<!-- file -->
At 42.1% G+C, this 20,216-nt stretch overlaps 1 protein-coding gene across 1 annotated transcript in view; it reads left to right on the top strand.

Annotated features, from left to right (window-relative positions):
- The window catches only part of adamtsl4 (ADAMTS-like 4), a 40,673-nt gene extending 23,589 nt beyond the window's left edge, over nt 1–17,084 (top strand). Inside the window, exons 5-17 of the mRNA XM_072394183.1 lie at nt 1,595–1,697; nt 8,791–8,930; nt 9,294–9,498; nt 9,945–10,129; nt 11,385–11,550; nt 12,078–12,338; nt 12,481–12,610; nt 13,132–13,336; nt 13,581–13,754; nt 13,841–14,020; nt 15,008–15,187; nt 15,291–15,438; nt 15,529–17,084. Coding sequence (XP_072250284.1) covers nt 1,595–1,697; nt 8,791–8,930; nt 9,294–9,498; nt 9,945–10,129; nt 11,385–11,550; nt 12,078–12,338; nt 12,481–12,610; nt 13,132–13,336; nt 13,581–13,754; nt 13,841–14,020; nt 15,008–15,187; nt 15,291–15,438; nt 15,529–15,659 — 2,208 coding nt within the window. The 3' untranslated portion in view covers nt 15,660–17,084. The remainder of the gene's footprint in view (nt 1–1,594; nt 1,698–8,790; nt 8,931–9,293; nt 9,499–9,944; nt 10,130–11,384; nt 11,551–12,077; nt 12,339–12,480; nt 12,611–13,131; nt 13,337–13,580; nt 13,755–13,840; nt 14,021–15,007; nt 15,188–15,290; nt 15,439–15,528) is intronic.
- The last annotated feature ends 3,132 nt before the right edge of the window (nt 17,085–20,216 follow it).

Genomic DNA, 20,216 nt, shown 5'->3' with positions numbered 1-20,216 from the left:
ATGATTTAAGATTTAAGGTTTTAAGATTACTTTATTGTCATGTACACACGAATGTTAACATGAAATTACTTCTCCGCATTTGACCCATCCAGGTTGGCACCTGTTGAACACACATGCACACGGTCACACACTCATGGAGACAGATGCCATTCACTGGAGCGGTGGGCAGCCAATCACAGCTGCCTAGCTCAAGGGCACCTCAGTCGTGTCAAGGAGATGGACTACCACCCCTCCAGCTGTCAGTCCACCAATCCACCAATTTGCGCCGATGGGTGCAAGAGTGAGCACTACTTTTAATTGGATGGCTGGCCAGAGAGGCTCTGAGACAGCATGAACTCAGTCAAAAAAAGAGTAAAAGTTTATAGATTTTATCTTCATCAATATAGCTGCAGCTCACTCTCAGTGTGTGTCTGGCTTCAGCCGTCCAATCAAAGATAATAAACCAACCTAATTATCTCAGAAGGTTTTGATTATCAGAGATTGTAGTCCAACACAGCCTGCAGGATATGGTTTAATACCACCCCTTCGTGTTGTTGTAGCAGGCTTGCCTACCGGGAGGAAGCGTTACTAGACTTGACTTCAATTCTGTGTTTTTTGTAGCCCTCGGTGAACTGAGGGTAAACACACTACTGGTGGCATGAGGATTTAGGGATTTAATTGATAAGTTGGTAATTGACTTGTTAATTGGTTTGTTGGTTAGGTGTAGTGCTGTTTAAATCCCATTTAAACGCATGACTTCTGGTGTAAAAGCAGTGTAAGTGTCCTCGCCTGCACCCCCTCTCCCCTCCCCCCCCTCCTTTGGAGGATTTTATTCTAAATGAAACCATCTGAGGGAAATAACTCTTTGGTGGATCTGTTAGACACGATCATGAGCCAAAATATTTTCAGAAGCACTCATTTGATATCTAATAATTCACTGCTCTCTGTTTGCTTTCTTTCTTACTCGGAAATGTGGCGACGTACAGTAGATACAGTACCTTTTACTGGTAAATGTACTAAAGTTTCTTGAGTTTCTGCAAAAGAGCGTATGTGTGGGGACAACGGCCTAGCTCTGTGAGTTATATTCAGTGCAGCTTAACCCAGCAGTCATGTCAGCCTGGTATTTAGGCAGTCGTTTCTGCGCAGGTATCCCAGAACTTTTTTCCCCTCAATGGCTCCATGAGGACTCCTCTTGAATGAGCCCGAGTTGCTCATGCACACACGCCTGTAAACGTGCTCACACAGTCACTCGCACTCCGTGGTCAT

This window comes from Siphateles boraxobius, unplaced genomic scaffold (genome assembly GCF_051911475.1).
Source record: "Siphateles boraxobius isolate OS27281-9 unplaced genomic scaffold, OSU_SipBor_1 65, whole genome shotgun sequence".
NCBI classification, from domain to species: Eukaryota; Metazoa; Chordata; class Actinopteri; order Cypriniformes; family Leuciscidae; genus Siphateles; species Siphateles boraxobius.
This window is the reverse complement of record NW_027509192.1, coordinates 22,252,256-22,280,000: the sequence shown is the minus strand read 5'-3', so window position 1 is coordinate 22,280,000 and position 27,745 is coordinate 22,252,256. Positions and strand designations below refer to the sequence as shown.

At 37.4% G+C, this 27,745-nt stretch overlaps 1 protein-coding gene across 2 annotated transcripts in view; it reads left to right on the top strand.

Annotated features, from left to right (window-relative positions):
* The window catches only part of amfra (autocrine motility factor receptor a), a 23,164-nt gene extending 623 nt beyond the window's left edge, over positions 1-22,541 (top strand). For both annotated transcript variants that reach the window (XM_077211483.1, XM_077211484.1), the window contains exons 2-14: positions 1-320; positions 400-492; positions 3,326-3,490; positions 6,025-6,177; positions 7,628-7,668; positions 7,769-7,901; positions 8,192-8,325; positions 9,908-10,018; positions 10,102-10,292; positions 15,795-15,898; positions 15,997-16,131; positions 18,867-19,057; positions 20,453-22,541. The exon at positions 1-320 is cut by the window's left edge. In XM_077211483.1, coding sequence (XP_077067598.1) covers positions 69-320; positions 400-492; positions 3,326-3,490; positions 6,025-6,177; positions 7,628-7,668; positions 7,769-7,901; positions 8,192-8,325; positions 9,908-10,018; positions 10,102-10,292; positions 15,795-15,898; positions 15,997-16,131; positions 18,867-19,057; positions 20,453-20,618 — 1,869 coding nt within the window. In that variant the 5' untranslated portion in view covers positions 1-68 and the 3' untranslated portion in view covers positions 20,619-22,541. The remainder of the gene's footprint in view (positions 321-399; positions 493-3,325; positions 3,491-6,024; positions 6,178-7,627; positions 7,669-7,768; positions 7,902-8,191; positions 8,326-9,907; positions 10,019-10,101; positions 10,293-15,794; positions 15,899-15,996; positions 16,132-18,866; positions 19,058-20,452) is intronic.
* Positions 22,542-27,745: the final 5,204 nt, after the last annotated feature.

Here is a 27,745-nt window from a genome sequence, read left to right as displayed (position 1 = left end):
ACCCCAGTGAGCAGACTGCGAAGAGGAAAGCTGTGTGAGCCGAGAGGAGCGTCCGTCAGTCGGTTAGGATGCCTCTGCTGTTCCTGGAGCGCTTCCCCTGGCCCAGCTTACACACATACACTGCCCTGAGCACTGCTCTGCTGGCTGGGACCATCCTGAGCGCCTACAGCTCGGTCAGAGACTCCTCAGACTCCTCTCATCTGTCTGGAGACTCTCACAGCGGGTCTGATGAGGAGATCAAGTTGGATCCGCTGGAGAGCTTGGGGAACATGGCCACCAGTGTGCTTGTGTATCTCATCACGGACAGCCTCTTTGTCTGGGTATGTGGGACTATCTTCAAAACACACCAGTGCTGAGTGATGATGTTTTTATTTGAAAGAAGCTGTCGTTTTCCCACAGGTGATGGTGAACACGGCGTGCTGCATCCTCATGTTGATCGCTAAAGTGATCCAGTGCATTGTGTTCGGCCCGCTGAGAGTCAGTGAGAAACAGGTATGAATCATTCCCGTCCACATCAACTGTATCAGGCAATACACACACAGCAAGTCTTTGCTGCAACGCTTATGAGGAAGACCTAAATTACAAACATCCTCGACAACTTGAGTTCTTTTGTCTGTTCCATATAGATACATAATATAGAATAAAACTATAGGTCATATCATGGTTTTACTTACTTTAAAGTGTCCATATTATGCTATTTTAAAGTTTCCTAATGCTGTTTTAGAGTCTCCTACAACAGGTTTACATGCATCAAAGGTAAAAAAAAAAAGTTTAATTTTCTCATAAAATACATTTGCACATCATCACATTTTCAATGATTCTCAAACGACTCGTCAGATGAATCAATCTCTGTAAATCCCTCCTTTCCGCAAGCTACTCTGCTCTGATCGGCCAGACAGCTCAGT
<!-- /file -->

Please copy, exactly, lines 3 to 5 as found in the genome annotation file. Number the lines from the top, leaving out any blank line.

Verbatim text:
- The window catches only part of adamtsl4 (ADAMTS-like 4), a 40,673-nt gene extending 23,589 nt beyond the window's left edge, over nt 1–17,084 (top strand). Inside the window, exons 5-17 of the mRNA XM_072394183.1 lie at nt 1,595–1,697; nt 8,791–8,930; nt 9,294–9,498; nt 9,945–10,129; nt 11,385–11,550; nt 12,078–12,338; nt 12,481–12,610; nt 13,132–13,336; nt 13,581–13,754; nt 13,841–14,020; nt 15,008–15,187; nt 15,291–15,438; nt 15,529–17,084. Coding sequence (XP_072250284.1) covers nt 1,595–1,697; nt 8,791–8,930; nt 9,294–9,498; nt 9,945–10,129; nt 11,385–11,550; nt 12,078–12,338; nt 12,481–12,610; nt 13,132–13,336; nt 13,581–13,754; nt 13,841–14,020; nt 15,008–15,187; nt 15,291–15,438; nt 15,529–15,659 — 2,208 coding nt within the window. The 3' untranslated portion in view covers nt 15,660–17,084. The remainder of the gene's footprint in view (nt 1–1,594; nt 1,698–8,790; nt 8,931–9,293; nt 9,499–9,944; nt 10,130–11,384; nt 11,551–12,077; nt 12,339–12,480; nt 12,611–13,131; nt 13,337–13,580; nt 13,755–13,840; nt 14,021–15,007; nt 15,188–15,290; nt 15,439–15,528) is intronic.
- The last annotated feature ends 3,132 nt before the right edge of the window (nt 17,085–20,216 follow it).

Genomic DNA, 20,216 nt, shown 5'->3' with positions numbered 1-20,216 from the left: